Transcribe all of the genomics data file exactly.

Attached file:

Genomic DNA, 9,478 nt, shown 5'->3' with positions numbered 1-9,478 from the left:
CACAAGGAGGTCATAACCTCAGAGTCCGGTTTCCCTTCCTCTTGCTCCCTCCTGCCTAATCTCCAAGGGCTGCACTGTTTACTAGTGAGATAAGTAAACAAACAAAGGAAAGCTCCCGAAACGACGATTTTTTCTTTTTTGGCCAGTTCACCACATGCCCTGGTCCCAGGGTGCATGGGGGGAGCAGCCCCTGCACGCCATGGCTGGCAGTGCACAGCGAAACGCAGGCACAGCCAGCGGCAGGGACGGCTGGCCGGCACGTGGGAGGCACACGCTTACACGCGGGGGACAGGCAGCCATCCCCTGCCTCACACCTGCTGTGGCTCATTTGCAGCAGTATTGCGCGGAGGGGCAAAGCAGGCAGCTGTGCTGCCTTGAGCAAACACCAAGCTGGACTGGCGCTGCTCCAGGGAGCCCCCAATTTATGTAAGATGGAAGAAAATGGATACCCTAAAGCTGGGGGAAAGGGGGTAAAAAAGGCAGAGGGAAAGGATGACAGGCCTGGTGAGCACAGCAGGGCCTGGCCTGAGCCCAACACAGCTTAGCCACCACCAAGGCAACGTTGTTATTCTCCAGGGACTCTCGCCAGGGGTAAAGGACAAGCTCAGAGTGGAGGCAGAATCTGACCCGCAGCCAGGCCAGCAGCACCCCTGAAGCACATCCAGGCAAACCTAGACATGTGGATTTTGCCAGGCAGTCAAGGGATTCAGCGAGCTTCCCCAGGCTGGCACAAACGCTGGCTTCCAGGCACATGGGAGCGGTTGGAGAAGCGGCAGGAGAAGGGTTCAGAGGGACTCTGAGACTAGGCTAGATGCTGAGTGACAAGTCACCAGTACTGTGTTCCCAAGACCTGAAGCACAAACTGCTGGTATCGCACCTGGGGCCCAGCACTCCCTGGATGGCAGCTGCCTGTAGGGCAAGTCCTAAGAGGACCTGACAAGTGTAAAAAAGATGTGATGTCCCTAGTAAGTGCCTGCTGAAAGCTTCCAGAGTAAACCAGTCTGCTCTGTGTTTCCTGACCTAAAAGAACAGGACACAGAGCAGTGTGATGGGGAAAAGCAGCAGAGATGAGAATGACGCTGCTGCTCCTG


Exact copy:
Genomic DNA, 9,478 nt, shown 5'->3' with positions numbered 1-9,478 from the left:
CACAAGGAGGTCATAACCTCAGAGTCCGGTTTCCCTTCCTCTTGCTCCCTCCTGCCTAATCTCCAAGGGCTGCACTGTTTACTAGTGAGATAAGTAAACAAACAAAGGAAAGCTCCCGAAACGACGATTTTTTCTTTTTTGGCCAGTTCACCACATGCCCTGGTCCCAGGGTGCATGGGGGGAGCAGCCCCTGCACGCCATGGCTGGCAGTGCACAGCGAAACGCAGGCACAGCCAGCGGCAGGGACGGCTGGCCGGCACGTGGGAGGCACACGCTTACACGCGGGGGACAGGCAGCCATCCCCTGCCTCACACCTGCTGTGGCTCATTTGCAGCAGTATTGCGCGGAGGGGCAAAGCAGGCAGCTGTGCTGCCTTGAGCAAACACCAAGCTGGACTGGCGCTGCTCCAGGGAGCCCCCAATTTATGTAAGATGGAAGAAAATGGATACCCTAAAGCTGGGGGAAAGGGGGTAAAAAAGGCAGAGGGAAAGGATGACAGGCCTGGTGAGCACAGCAGGGCCTGGCCTGAGCCCAACACAGCTTAGCCACCACCAAGGCAACGTTGTTATTCTCCAGGGACTCTCGCCAGGGGTAAAGGACAAGCTCAGAGTGGAGGCAGAATCTGACCCGCAGCCAGGCCAGCAGCACCCCTGAAGCACATCCAGGCAAACCTAGACATGTGGATTTTGCCAGGCAGTCAAGGGATTCAGCGAGCTTCCCCAGGCTGGCACAAACGCTGGCTTCCAGGCACATGGGAGCGGTTGGAGAAGCGGCAGGAGAAGGGTTCAGAGGGACTCTGAGACTAGGCTAGATGCTGAGTGACAAGTCACCAGTACTGTGTTCCCAAGACCTGAAGCACAAACTGCTGGTATCGCACCTGGGGCCCAGCACTCCCTGGATGGCAGCTGCCTGTAGGGCAAGTCCTAAGAGGACCTGACAAGTGTAAAAAAGATGTGATGTCCCTAGTAAGTGCCTGCTGAAAGCTTCCAGAGTAAACCAGTCTGCTCTGTGTTTCCTGACCTAAAAGAACAGGACACAGAGCAGTGTGATGGGGAAAAGCAGCAGAGATGAGAATGACGCTGCTGCTCCTG